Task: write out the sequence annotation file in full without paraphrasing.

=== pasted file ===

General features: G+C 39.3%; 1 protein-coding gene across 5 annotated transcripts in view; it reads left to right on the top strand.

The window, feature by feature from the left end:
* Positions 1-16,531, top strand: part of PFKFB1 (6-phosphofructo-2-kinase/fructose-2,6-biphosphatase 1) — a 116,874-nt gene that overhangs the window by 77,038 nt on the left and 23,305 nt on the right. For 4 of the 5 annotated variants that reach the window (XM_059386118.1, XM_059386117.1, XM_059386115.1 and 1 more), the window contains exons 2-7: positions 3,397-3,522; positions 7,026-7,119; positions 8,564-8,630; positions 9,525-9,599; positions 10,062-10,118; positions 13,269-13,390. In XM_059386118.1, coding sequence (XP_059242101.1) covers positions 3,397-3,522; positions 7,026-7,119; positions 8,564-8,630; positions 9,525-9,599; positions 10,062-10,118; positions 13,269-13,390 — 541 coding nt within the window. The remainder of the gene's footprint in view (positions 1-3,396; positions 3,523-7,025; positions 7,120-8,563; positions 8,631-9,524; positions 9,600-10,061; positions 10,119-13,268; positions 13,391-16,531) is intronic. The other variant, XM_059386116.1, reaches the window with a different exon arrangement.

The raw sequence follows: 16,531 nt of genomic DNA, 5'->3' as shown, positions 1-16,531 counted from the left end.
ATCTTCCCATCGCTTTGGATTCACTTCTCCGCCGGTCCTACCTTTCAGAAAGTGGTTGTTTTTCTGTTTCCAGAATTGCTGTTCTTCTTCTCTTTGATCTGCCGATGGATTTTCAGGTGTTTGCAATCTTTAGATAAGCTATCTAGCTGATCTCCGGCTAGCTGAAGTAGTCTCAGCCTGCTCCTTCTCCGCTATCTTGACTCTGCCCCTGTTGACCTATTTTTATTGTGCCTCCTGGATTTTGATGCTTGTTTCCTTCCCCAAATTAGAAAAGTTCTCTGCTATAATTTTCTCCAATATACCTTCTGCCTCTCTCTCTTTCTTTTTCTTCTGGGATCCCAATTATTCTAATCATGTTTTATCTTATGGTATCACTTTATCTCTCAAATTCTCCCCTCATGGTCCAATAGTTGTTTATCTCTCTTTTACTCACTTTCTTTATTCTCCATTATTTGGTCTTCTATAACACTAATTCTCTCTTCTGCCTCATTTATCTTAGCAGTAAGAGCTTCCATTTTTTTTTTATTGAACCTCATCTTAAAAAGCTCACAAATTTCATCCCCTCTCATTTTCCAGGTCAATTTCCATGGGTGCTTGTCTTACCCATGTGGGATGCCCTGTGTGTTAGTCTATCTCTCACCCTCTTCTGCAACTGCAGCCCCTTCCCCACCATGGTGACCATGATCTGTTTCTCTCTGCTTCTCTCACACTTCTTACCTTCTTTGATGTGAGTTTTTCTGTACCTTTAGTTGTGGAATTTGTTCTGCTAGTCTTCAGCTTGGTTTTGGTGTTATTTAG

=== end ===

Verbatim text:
General features: G+C 39.3%; 1 protein-coding gene across 5 annotated transcripts in view; it reads left to right on the top strand.

The window, feature by feature from the left end:
* Positions 1-16,531, top strand: part of PFKFB1 (6-phosphofructo-2-kinase/fructose-2,6-biphosphatase 1) — a 116,874-nt gene that overhangs the window by 77,038 nt on the left and 23,305 nt on the right. For 4 of the 5 annotated variants that reach the window (XM_059386118.1, XM_059386117.1, XM_059386115.1 and 1 more), the window contains exons 2-7: positions 3,397-3,522; positions 7,026-7,119; positions 8,564-8,630; positions 9,525-9,599; positions 10,062-10,118; positions 13,269-13,390. In XM_059386118.1, coding sequence (XP_059242101.1) covers positions 3,397-3,522; positions 7,026-7,119; positions 8,564-8,630; positions 9,525-9,599; positions 10,062-10,118; positions 13,269-13,390 — 541 coding nt within the window. The remainder of the gene's footprint in view (positions 1-3,396; positions 3,523-7,025; positions 7,120-8,563; positions 8,631-9,524; positions 9,600-10,061; positions 10,119-13,268; positions 13,391-16,531) is intronic. The other variant, XM_059386116.1, reaches the window with a different exon arrangement.

The raw sequence follows: 16,531 nt of genomic DNA, 5'->3' as shown, positions 1-16,531 counted from the left end.
ATCTTCCCATCGCTTTGGATTCACTTCTCCGCCGGTCCTACCTTTCAGAAAGTGGTTGTTTTTCTGTTTCCAGAATTGCTGTTCTTCTTCTCTTTGATCTGCCGATGGATTTTCAGGTGTTTGCAATCTTTAGATAAGCTATCTAGCTGATCTCCGGCTAGCTGAAGTAGTCTCAGCCTGCTCCTTCTCCGCTATCTTGACTCTGCCCCTGTTGACCTATTTTTATTGTGCCTCCTGGATTTTGATGCTTGTTTCCTTCCCCAAATTAGAAAAGTTCTCTGCTATAATTTTCTCCAATATACCTTCTGCCTCTCTCTCTTTCTTTTTCTTCTGGGATCCCAATTATTCTAATCATGTTTTATCTTATGGTATCACTTTATCTCTCAAATTCTCCCCTCATGGTCCAATAGTTGTTTATCTCTCTTTTACTCACTTTCTTTATTCTCCATTATTTGGTCTTCTATAACACTAATTCTCTCTTCTGCCTCATTTATCTTAGCAGTAAGAGCTTCCATTTTTTTTTTATTGAACCTCATCTTAAAAAGCTCACAAATTTCATCCCCTCTCATTTTCCAGGTCAATTTCCATGGGTGCTTGTCTTACCCATGTGGGATGCCCTGTGTGTTAGTCTATCTCTCACCCTCTTCTGCAACTGCAGCCCCTTCCCCACCATGGTGACCATGATCTGTTTCTCTCTGCTTCTCTCACACTTCTTACCTTCTTTGATGTGAGTTTTTCTGTACCTTTAGTTGTGGAATTTGTTCTGCTAGTCTTCAGCTTGGTTTTGGTGTTATTTAG